Kathryn's Blog

When to Take Down Your Profile?

New technologies shape new behaviors.  Did you know that “Hello” as a greeting was sort of invented because telephone users needed some sort of greeting that signaled one had answered the ring?

Internet daters have had to develop whole codes and shadings of behaviors not in existance before online dating.  Men and women are now on equal footing as to who makes the first contact. 

How long do you email before moving to the phone?  I’d say within two weeks, not longer than a month or two, because that leaves too much room for fantasy.

When and how do you meet for the first time? How long do you allow for that meeting?  What about safety rules?

An altogether new wrinkle is when to take down your Internet dating profile.  Do you leave it up until the both of you decide to be exclusive?  It kind of has the feeling like the old-fashioned being “pinned.”  Do young folks still do that?  Not like getting engaged, but a sign of seriousness. 

The underside of leaving your profile up is that your date can go online and check if you are still there and looking.  Of course, you can do the same for her.  Here’s what Shirly Malove had to say in the Miami Herald:

Q: I’ve been dating a great guy for three months, BUT he still has an active profile on http://www.match.com. I took my profile down after we started dating. I casually asked if he was still seeking dates online and he said, ‘No. I have you.’ Why is he still checking his profile every night? And why am I checking to see if he is checking his profile? Am I insecure?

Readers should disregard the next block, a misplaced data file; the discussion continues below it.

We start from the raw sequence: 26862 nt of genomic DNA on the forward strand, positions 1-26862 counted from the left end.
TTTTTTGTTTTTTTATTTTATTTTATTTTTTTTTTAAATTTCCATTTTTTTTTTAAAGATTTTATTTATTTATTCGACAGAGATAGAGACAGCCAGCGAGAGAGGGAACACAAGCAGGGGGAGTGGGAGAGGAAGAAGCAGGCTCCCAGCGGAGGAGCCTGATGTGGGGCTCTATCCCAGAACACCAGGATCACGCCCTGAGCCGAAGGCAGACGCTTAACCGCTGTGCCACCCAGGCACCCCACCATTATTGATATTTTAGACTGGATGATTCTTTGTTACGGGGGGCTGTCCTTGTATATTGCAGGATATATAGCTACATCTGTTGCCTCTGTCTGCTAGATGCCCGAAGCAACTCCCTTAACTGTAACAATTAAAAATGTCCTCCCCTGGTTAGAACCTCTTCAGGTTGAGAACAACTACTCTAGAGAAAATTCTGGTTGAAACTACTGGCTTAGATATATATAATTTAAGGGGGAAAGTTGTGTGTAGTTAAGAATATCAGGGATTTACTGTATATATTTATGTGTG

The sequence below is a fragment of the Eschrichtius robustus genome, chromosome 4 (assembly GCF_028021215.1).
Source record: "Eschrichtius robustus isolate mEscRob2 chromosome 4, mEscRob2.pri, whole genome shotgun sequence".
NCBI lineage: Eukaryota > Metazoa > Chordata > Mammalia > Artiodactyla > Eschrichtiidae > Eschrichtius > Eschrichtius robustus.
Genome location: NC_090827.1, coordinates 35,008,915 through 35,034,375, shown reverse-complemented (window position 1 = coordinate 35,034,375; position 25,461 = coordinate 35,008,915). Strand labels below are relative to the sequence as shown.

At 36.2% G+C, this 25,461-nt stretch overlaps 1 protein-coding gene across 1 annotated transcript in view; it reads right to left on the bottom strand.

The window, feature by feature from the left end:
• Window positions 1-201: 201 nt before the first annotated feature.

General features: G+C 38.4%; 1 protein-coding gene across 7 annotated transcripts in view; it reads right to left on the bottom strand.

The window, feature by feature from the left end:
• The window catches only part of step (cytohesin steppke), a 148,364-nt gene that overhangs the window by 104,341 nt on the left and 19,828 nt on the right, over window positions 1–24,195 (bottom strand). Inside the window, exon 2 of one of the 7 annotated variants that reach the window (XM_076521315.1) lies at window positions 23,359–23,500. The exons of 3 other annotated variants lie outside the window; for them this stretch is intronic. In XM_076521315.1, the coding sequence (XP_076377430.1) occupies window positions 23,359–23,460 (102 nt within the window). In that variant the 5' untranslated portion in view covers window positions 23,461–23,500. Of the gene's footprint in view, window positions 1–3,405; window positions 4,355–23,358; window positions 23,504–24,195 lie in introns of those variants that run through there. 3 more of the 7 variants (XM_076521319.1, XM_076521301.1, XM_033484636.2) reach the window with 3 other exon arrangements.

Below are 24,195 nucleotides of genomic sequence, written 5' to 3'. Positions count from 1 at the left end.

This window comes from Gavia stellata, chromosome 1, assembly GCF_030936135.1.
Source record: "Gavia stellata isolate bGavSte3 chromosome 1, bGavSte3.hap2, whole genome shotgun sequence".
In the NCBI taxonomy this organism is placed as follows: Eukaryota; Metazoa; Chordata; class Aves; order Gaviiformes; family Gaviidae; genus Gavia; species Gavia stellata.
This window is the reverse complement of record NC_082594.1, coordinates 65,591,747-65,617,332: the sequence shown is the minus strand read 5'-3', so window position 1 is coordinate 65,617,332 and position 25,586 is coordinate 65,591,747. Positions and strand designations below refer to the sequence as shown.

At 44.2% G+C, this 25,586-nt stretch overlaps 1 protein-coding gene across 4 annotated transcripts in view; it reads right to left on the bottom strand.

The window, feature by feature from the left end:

A: You have some specific questions about your boyfriend and yourself that are difficult to answer without being able to see inside of you. However, what I do notice is that you seem to have sensed something was amiss between the two of you, which led you to check up on his online activity.

For some reason, both of you are reluctant to candidly express your feelings or concerns about where your relationship stands and where it is going. Because you are both engaged in activities that are kept secret from the other, establishing a trusting relationship becomes difficult. Trust and communication are the building blocks of a solid relationship. Feeling uncertain about his commitment to you is both uncomfortable and puzzling and probably explains your tendency to secretly monitor his online involvement.

However, if you each continue on this path, your relationship will be mired in deception and doubt. You must find a way to openly express your concerns and needs in this relationship, along with your hopes and dreams for the future while encouraging him to do the same. By doing so, you discover things about each other which will likely give you better insight and enable you to decide whether investing in a long-term relationship with this person is right for you.

No matter how awkward it may feel to raise the topic, it would be more harmful in the long run for these issues to be ignored. Unless you can openly talk about the unspoken feelings between the two of you, a barrier will continue to grow and interfere with the establishment of a caring and fulfilling relationship, which is most likely what you were both searching for when you began dating. Perhaps this is the source of the insecurity you are experiencing.

What do you think?

From Your Romance Coach, Kathryn Lord




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